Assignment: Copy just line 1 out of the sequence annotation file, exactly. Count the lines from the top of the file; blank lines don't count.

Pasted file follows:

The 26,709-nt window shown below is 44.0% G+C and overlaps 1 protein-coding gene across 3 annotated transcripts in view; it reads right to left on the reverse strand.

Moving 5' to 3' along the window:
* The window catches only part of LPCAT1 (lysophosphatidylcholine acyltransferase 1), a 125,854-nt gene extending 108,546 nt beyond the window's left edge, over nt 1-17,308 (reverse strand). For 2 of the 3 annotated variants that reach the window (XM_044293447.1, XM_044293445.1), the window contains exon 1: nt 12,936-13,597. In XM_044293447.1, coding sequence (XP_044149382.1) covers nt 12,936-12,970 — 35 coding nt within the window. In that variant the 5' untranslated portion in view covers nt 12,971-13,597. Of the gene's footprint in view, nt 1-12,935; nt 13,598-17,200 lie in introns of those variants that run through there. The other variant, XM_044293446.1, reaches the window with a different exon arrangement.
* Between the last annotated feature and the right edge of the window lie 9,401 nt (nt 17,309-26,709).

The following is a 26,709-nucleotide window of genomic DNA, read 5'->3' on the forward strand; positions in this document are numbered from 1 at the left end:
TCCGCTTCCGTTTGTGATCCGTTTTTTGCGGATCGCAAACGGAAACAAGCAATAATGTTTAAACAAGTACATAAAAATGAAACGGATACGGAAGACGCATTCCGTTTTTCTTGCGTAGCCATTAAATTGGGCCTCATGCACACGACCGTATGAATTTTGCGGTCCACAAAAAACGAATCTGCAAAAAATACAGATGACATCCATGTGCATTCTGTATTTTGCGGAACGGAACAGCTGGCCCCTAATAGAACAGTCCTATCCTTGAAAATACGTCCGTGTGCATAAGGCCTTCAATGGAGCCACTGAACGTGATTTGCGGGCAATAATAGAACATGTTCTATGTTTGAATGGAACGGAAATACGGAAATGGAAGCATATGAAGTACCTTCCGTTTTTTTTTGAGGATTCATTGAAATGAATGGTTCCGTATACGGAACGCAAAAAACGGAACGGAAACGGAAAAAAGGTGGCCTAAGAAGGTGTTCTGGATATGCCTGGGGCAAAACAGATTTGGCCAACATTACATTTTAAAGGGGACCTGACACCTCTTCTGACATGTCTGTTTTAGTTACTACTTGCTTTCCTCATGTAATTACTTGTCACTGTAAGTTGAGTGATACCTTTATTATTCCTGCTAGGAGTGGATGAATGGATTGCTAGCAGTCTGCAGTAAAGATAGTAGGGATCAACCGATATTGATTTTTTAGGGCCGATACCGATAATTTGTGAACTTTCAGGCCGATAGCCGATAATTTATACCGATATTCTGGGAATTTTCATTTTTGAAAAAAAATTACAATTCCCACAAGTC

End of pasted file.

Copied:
The 26,709-nt window shown below is 44.0% G+C and overlaps 1 protein-coding gene across 3 annotated transcripts in view; it reads right to left on the reverse strand.